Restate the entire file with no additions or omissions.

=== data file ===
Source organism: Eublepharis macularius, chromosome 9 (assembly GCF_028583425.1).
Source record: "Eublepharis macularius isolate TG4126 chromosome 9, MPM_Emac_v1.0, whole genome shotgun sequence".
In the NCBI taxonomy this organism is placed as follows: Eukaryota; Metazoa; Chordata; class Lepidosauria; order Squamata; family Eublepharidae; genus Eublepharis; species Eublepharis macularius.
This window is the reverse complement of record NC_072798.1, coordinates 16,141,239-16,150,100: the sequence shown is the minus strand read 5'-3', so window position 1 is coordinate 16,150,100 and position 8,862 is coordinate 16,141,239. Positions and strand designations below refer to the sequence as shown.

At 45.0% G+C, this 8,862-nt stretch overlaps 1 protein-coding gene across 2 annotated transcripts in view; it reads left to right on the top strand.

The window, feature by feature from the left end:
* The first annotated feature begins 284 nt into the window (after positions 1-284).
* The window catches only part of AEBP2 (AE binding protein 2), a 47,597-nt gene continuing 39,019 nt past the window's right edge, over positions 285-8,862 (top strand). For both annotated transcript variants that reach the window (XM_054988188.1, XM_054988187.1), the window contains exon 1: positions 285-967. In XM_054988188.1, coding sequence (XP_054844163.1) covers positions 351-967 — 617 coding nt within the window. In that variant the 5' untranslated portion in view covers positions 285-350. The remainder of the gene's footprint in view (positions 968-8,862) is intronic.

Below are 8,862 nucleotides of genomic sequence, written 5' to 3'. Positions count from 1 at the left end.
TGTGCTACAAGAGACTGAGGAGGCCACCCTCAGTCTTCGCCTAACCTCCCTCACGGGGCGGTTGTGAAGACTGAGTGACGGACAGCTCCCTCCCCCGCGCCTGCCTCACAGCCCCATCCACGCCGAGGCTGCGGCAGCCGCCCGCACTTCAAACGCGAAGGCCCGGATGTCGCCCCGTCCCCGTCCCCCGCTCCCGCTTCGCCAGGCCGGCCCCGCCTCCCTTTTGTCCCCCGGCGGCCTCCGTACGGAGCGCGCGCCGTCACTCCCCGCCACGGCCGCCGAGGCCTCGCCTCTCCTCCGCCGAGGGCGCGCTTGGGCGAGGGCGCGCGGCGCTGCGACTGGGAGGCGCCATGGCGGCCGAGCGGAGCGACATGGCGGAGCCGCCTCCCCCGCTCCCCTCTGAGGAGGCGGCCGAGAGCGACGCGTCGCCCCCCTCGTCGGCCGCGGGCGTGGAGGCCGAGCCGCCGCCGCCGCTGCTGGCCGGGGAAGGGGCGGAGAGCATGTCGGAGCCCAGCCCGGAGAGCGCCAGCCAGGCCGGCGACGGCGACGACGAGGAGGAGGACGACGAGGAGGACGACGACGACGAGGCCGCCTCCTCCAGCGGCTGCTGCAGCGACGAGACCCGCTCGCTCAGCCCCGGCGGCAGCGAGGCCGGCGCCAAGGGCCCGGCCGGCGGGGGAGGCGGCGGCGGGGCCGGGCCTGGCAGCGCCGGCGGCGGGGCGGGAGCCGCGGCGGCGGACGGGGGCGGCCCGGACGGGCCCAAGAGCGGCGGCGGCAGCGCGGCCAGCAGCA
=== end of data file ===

Source organism: Eublepharis macularius, chromosome 9 (assembly GCF_028583425.1).
Source record: "Eublepharis macularius isolate TG4126 chromosome 9, MPM_Emac_v1.0, whole genome shotgun sequence".
In the NCBI taxonomy this organism is placed as follows: Eukaryota; Metazoa; Chordata; class Lepidosauria; order Squamata; family Eublepharidae; genus Eublepharis; species Eublepharis macularius.
This window is the reverse complement of record NC_072798.1, coordinates 16,141,239-16,150,100: the sequence shown is the minus strand read 5'-3', so window position 1 is coordinate 16,150,100 and position 8,862 is coordinate 16,141,239. Positions and strand designations below refer to the sequence as shown.

At 45.0% G+C, this 8,862-nt stretch overlaps 1 protein-coding gene across 2 annotated transcripts in view; it reads left to right on the top strand.

The window, feature by feature from the left end:
* The first annotated feature begins 284 nt into the window (after positions 1-284).
* The window catches only part of AEBP2 (AE binding protein 2), a 47,597-nt gene continuing 39,019 nt past the window's right edge, over positions 285-8,862 (top strand). For both annotated transcript variants that reach the window (XM_054988188.1, XM_054988187.1), the window contains exon 1: positions 285-967. In XM_054988188.1, coding sequence (XP_054844163.1) covers positions 351-967 — 617 coding nt within the window. In that variant the 5' untranslated portion in view covers positions 285-350. The remainder of the gene's footprint in view (positions 968-8,862) is intronic.

Below are 8,862 nucleotides of genomic sequence, written 5' to 3'. Positions count from 1 at the left end.
TGTGCTACAAGAGACTGAGGAGGCCACCCTCAGTCTTCGCCTAACCTCCCTCACGGGGCGGTTGTGAAGACTGAGTGACGGACAGCTCCCTCCCCCGCGCCTGCCTCACAGCCCCATCCACGCCGAGGCTGCGGCAGCCGCCCGCACTTCAAACGCGAAGGCCCGGATGTCGCCCCGTCCCCGTCCCCCGCTCCCGCTTCGCCAGGCCGGCCCCGCCTCCCTTTTGTCCCCCGGCGGCCTCCGTACGGAGCGCGCGCCGTCACTCCCCGCCACGGCCGCCGAGGCCTCGCCTCTCCTCCGCCGAGGGCGCGCTTGGGCGAGGGCGCGCGGCGCTGCGACTGGGAGGCGCCATGGCGGCCGAGCGGAGCGACATGGCGGAGCCGCCTCCCCCGCTCCCCTCTGAGGAGGCGGCCGAGAGCGACGCGTCGCCCCCCTCGTCGGCCGCGGGCGTGGAGGCCGAGCCGCCGCCGCCGCTGCTGGCCGGGGAAGGGGCGGAGAGCATGTCGGAGCCCAGCCCGGAGAGCGCCAGCCAGGCCGGCGACGGCGACGACGAGGAGGAGGACGACGAGGAGGACGACGACGACGAGGCCGCCTCCTCCAGCGGCTGCTGCAGCGACGAGACCCGCTCGCTCAGCCCCGGCGGCAGCGAGGCCGGCGCCAAGGGCCCGGCCGGCGGGGGAGGCGGCGGCGGGGCCGGGCCTGGCAGCGCCGGCGGCGGGGCGGGAGCCGCGGCGGCGGACGGGGGCGGCCCGGACGGGCCCAAGAGCGGCGGCGGCAGCGCGGCCAGCAGCA